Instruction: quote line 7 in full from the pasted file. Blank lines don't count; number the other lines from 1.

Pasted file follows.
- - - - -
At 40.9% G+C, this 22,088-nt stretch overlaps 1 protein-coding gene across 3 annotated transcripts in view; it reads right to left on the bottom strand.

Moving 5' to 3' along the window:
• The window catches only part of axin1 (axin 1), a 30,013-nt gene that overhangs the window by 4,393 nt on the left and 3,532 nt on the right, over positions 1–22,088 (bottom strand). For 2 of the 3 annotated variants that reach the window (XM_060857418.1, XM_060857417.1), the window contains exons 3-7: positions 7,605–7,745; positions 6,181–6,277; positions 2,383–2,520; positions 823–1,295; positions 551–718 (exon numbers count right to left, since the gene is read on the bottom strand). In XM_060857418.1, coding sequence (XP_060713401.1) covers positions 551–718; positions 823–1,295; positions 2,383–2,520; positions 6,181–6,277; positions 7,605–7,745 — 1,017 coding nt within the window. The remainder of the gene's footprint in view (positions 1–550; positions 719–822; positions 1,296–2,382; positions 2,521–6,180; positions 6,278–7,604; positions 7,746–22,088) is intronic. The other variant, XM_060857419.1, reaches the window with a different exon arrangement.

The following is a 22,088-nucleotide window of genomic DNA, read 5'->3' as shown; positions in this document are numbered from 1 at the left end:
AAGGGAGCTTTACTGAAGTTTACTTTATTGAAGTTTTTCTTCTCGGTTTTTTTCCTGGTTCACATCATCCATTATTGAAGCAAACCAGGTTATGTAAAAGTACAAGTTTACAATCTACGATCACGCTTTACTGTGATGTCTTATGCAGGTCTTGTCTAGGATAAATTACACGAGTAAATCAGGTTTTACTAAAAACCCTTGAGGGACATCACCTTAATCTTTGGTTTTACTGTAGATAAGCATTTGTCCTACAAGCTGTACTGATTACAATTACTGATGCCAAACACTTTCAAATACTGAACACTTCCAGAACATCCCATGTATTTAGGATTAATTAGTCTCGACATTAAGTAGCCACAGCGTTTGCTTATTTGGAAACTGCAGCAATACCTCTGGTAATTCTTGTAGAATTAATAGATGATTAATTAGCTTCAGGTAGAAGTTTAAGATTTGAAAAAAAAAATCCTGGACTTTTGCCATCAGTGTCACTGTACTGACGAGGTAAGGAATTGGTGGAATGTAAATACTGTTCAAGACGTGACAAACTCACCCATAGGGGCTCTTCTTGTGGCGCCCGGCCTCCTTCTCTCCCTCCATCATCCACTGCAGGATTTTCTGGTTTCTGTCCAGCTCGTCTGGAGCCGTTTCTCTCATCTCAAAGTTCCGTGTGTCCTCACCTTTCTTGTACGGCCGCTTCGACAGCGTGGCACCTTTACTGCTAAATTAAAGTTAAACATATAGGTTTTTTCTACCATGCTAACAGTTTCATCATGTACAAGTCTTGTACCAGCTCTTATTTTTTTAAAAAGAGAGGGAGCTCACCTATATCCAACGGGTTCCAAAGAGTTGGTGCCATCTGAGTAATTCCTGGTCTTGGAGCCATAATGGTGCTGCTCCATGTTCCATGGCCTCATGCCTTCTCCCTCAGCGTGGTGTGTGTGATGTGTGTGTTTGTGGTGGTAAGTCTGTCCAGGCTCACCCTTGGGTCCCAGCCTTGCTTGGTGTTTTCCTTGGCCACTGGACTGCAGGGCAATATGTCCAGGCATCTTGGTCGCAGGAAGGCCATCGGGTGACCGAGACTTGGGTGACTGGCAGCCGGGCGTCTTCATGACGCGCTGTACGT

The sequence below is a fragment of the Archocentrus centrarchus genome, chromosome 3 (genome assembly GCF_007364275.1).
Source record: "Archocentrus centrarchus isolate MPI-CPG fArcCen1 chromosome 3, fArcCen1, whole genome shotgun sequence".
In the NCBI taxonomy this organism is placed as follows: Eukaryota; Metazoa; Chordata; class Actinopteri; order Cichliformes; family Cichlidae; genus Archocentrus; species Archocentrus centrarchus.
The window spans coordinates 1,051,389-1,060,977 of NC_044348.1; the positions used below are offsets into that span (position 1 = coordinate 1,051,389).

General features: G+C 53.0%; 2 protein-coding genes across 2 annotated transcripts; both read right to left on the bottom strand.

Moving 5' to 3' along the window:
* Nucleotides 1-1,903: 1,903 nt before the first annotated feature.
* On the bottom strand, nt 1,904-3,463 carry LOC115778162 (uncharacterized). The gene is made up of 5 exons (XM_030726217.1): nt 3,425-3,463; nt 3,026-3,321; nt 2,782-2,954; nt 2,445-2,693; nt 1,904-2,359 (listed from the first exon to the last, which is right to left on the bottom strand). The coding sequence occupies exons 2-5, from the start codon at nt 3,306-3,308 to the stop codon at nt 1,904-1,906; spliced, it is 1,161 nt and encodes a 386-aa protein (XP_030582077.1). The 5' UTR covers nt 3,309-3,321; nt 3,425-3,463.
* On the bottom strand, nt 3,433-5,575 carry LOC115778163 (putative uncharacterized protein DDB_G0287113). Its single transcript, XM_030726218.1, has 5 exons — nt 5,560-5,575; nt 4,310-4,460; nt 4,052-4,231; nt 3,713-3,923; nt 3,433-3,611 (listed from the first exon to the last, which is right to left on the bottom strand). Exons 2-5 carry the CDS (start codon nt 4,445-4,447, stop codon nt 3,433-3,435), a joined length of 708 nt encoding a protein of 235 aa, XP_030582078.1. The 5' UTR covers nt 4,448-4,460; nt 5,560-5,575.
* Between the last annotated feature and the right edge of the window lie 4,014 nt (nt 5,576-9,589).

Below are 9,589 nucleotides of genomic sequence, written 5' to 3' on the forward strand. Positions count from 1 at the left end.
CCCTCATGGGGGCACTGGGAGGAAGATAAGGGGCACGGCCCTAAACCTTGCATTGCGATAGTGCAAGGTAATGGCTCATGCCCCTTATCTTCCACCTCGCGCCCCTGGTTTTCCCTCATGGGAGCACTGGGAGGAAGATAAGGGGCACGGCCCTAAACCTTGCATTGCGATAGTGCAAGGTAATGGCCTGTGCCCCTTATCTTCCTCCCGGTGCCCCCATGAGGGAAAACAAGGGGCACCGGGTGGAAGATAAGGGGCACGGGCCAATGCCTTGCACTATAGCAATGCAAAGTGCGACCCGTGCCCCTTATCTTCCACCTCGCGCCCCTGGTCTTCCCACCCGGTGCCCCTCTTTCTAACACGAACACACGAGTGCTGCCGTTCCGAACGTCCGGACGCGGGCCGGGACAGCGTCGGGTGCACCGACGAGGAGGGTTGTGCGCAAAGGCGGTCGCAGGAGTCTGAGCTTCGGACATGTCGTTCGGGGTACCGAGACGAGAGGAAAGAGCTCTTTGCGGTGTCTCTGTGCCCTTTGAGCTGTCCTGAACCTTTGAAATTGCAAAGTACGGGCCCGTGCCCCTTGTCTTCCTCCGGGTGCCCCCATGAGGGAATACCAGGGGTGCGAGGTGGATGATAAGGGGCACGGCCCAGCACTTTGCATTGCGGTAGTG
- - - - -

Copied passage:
Source record: "Archocentrus centrarchus isolate MPI-CPG fArcCen1 chromosome 3, fArcCen1, whole genome shotgun sequence".